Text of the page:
184 Plaintiffs commenced legal action against the Federal Government and the Governments of the States of Perak, Selangor and Negri Sembilan. They were made up of farmers, workers, dependants of persons who had died and persons who had suffered personal injury, all having suffered injury from the so-called Japanese Encephalitis outbreak of 1998. They claimed that the Governments had mishandled the situation, misdiagnosing JE when it was in fact something very different and more dangerous, Nipah Virus. They claimed that the Governments had tried to cover this up, insisting that it was JE even when it became clear that it was not.
The High Court struck out the action on a technicality in 2002, taking the position that the specific agents of the government who had done wrong should have been joined, instead of just the Governments. Leaving aside the fact that this was impossible, bearing in mind the number of persons involved, there was (as we saw it, and still do) no legal requirement for this to be done.
The Court of Appeal reinstated the action in 2005, taking the position that there was no need to do so and that this was an appropriate matter to be taken to trial, it being amongst other things in the public interest.
The Federal Court granted leave to the Governments to appeal and heard the appeal yesterday. Six years later, we are still dealing with preliminaries.
The Star carried a report today. It says it all. Whether the Plaintiffs get their day in court is up to the Federal Court.
Note that the proceedings at this stage are merely at the preliminary stage. What was said was based on what has been set out in the claim of the Plaintiffs. These facts have as yet not been found to have occurred
Senior Federal Counsel Datuk Mary Lim submitted that the provisions provided by legislation offered absolute protection.
She said this was even more so when the orders made by the chief ministers in the affected states for certain actions to be taken over the existence of viral encephalitis in animals, including culling, had gone unchallenged.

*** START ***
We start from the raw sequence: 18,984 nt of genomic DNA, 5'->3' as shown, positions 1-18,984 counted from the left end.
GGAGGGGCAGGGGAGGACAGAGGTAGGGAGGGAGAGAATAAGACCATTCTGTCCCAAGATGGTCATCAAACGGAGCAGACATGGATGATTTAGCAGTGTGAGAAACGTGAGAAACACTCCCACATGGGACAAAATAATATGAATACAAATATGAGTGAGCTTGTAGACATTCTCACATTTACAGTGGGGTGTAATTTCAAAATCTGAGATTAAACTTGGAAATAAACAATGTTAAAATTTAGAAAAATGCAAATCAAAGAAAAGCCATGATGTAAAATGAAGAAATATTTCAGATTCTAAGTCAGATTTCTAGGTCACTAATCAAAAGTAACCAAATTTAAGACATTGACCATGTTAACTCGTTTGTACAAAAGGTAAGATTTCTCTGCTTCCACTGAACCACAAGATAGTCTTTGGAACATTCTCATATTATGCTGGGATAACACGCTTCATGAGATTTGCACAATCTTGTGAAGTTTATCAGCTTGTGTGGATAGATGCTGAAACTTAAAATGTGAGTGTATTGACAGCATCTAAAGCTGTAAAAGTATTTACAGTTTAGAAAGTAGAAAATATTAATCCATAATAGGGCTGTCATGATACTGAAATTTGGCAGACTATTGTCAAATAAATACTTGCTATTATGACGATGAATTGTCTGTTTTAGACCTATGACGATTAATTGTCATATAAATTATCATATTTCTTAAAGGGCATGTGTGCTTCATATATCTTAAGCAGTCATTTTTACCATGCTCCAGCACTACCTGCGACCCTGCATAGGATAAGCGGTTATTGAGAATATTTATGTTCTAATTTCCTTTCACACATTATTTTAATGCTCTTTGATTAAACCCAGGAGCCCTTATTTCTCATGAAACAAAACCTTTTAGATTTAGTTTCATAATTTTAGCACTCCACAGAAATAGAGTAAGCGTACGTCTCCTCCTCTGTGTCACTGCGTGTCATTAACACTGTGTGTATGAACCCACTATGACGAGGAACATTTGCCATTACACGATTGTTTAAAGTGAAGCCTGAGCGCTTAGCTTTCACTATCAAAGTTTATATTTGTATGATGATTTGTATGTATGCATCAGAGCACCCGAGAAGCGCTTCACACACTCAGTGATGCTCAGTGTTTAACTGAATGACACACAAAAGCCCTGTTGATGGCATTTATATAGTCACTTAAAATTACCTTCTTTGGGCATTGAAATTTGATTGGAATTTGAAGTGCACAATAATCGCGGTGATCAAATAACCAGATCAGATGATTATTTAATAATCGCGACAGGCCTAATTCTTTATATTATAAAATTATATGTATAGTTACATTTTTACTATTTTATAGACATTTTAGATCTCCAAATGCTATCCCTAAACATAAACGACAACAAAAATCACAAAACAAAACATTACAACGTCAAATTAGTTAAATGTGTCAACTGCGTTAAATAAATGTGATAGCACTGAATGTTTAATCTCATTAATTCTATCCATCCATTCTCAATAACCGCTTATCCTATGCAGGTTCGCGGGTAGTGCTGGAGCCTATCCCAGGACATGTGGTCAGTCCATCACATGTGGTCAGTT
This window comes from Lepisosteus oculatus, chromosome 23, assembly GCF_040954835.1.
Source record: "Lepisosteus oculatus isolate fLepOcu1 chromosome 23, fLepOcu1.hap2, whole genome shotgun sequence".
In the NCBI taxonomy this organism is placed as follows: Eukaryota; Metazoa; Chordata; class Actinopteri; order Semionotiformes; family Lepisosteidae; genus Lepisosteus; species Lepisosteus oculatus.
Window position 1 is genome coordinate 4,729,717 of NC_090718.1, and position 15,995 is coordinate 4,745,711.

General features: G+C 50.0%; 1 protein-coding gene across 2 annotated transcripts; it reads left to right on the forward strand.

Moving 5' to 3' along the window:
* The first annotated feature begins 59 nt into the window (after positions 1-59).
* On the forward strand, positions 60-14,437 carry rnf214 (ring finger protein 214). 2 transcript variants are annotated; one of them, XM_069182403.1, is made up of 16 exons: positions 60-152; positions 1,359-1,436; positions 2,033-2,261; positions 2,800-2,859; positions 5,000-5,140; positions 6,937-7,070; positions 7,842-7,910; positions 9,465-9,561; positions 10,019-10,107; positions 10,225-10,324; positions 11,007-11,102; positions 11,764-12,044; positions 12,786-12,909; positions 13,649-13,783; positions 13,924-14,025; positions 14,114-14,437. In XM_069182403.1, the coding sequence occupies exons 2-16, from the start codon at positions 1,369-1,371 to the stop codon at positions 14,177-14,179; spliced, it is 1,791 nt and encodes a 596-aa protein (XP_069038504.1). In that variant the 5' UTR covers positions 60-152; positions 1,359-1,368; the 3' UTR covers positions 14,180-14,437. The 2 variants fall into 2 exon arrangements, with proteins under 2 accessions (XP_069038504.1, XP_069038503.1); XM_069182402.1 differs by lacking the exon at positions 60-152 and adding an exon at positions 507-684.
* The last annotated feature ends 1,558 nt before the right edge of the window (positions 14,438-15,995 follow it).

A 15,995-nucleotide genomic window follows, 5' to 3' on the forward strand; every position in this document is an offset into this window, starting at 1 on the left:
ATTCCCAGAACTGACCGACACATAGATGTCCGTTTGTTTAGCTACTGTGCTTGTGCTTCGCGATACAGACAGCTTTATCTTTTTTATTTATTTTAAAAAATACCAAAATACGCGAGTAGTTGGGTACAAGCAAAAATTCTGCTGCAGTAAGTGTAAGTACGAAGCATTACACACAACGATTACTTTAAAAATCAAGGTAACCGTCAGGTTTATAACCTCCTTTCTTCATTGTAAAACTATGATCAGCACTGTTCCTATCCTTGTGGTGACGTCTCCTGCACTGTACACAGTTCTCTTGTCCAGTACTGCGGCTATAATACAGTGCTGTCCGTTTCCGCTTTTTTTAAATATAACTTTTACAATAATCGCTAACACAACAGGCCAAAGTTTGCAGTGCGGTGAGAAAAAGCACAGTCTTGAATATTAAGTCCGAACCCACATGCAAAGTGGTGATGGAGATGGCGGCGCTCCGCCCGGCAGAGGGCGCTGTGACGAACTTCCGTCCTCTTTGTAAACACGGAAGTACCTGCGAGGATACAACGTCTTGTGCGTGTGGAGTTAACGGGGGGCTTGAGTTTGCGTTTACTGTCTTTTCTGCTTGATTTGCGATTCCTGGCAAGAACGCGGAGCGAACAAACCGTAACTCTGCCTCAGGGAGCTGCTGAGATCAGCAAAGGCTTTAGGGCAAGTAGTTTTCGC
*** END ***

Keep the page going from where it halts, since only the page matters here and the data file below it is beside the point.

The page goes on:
Lim, representing the Federal Government and the state governments of Perak, Selangor and Negri Sembilan, was making submissions in an appeal against a suit filed by 184 pig farmers and the next-of-kin of those who died during the epidemic.
The senior federal counsel also argued that the suit was defective because it named the Government as the principal defendant for tort or a breach of a person’s rights.
She said this contravened the Government Proceedings Act 1956.
“You cannot sue the Government directly for tort. You can only sue the Government vicariously,” she said, adding that those who had committed the torts had to be made parties to the suit.
Malik Imtiaz Sarwar, counsel for the plaintiffs, argued that the question of immunity was based on law and facts, and that these protection provisions were applied provided the necessary elements were fulfilled.
“However, based on our pleadings, there was a great deal of misdemeanour on the part of the Government,” he said.
Citing examples, Malik Imtiaz said the Health Minister had reiterated on several occasions throughout the epidemic, which started in September 1998, that Japanese Encephalitis (JE) was a disease affecting the animals.
The minister, he said, had even assured the public that consumption of pork was safe, as JE could not be transmitted that way.
The lawyer pointed out that an expert who had suggested the possibility of another type of virus had also been reprimanded for questioning the “official theory”.
Malik Imtiaz said it was only in March 1999 that the Centre for Disease Control in the United States identified the virus as a new strain – subsequently named the Nipah virus – and classified it as P4, a pathogen that could only be handled by personnel in safety suits inside a secure lab.
“All the while, we had the Health Minister telling people to eat pork and that it was safe,” the lawyer submitted.
On the contention that the Government could not be sued for tort as a primary defendant, Malik Imtiaz agreed with Lim but pointed out that the suit had spelt out that the Government acted through its agents.
However, he disagreed that those agents had to be named as defendants in the suit saying it was only necessary to identify them and establish the liability.
Justices Arifin Zakaria, Nik Hashim Nik Ab Rahman, and Zulkefli Ahmad Makinudin reserved their judgment to a date yet to be fixed.
The suit, filed in 2002, was struck off by the High Court the same year before the Court of Appeal restored it in 2005.